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As I walked the trails, I thought about how difficult it was to describe what I was seeing. Was it orange highlighter ink splattered? Split? If I called the petals “silky” to explain that gleaming line where the sunlight hits the curve of the petal, would anyone understand that? Or would they assume “silky” referred to touch? So, I had to add “glimmer,” but that’s not quite right either. English is difficult. It also contains gaps of darkness, where words ought to be.

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Speaking of gaps of darkness, writing Kabuki-ish continues in fits and starts. This past week I wrote a romantic scene that has been on the ol’ To Do for weeks. It took three days to write. I had a problem with the scene that was not plot or writing, but primarily a failure of process and my own imagination. I knew that it was a date scene, a romantic scene, like one in a musical where a character comes around and realizes they’re in love. My imagination had supplied a haze. Romance, in my imagination sometimes, is a song. It’s a color. It’s a wordless swell.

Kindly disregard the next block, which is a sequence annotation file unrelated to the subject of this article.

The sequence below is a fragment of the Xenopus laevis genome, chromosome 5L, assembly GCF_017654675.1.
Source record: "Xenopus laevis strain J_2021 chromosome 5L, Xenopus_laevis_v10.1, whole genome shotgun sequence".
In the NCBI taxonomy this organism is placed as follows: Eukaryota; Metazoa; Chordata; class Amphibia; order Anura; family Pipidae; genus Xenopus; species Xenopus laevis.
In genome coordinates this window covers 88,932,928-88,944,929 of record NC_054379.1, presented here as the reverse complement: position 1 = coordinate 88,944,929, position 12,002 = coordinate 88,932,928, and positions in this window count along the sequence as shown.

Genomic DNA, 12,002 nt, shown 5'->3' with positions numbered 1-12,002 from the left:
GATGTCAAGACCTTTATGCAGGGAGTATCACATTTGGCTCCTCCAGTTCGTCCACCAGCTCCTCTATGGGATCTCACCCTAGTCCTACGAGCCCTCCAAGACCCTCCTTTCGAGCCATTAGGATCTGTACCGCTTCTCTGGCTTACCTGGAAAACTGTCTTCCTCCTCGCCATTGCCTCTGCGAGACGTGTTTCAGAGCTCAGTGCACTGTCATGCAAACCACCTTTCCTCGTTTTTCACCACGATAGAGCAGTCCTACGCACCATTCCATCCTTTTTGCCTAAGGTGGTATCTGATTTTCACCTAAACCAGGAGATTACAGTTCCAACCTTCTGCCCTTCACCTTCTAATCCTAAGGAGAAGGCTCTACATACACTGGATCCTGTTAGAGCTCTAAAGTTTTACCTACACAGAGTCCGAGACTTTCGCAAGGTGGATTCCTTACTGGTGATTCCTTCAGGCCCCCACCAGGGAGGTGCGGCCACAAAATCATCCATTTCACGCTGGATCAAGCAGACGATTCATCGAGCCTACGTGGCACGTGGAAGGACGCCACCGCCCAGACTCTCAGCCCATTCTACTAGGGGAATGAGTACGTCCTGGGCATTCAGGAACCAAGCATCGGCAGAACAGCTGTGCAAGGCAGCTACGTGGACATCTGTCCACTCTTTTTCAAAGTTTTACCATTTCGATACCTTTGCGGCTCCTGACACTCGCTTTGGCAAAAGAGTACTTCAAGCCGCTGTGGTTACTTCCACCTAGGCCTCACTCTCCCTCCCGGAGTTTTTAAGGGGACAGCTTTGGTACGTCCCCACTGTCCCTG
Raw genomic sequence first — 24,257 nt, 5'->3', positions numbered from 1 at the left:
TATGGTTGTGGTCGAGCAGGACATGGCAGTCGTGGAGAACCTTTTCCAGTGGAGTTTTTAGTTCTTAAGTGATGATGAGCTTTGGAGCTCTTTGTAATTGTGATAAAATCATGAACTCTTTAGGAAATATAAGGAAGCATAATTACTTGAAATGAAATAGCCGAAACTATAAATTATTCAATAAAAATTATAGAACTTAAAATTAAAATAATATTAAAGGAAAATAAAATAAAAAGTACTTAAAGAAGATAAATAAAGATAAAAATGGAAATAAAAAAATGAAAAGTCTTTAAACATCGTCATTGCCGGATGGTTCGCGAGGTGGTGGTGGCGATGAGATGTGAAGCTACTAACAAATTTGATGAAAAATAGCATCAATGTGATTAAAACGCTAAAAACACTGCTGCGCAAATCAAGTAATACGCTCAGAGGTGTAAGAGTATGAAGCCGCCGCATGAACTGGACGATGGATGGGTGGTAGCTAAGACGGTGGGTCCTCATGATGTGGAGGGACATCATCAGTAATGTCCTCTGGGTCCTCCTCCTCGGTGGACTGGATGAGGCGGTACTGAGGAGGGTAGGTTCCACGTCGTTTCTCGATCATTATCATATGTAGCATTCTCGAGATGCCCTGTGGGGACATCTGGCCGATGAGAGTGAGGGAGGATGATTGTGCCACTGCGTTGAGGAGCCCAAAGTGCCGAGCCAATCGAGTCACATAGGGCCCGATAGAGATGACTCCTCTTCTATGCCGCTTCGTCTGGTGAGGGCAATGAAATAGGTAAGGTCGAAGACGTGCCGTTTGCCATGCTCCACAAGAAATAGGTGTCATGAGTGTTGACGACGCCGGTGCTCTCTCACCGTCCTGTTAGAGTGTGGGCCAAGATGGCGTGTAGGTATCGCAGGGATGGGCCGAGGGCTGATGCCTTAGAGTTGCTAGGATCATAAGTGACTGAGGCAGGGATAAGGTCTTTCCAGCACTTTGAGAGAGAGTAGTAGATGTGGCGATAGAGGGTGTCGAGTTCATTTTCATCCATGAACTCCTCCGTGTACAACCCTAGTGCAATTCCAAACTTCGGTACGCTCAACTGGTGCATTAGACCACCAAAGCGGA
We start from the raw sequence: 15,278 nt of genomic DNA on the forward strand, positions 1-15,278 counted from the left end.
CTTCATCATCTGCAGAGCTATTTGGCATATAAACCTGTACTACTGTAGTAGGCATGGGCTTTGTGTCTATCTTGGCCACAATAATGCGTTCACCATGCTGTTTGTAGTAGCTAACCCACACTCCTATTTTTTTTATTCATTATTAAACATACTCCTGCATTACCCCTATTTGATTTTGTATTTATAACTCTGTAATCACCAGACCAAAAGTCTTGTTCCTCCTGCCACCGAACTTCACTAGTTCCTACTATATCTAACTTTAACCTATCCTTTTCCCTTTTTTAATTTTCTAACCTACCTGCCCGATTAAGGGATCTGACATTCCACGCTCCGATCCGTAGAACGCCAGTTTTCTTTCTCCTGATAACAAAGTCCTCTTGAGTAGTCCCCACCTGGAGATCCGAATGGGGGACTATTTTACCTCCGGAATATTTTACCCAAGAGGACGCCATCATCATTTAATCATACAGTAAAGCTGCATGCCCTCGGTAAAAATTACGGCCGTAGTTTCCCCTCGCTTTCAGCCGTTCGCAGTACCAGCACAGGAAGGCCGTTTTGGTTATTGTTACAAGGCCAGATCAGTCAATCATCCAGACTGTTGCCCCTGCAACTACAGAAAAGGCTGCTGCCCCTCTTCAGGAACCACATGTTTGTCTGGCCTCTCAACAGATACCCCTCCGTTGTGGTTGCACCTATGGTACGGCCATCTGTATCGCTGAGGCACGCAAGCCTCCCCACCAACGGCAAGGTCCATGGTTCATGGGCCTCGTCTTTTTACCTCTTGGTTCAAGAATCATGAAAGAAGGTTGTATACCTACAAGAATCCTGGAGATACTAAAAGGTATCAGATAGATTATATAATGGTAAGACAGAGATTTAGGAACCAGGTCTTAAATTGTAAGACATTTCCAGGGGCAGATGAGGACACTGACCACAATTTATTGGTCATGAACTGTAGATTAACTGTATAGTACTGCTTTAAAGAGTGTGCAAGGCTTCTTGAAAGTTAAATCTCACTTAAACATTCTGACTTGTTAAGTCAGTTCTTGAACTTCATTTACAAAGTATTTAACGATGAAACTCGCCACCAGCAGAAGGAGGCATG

This is all to say that I had a bullet point in my Outline that was basically, “Enkô and Ayame go on a date. Ayame realizes he has feelings for Enkô.” Or, something to that effect. To put it even more bluntly, this was lazy planning on my part. This is not, it must be said, the first time I’ve run into this problem.

So, there’s a date scene, and I haven’t done the imaginative work to imagine the specifics. And, dates are all specifics. It’s funny, because romance is a sensation, a haze, but it is built on piles of terribly specific details. So, I sat down to try and think of what those were. It was clear, when I began this process, that I would not be writing this like a normal scene. (I tried to write sentences, got distracted multiple times, and gave up). It’s not giving up. It’s like backing up to realign your car when parking.

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I began to try and get down to the gritty details, the foundation of the scene really. It was springtime. This would be a springtime scene. What is springtime? I listed words. Eventually, the words started spinning out into phrases. One of the considerations I have to make with Kabuki-ish is whether the prose is going to be written in a quasi-rhyming, beat-driven manner. There are a few scenes written in that way. If I like a word, I try to guess a useful word with a parallel sound. Eventually, I decided to not do that mode for the scene, deciding on straight prose style. I could begin to imagine the setting.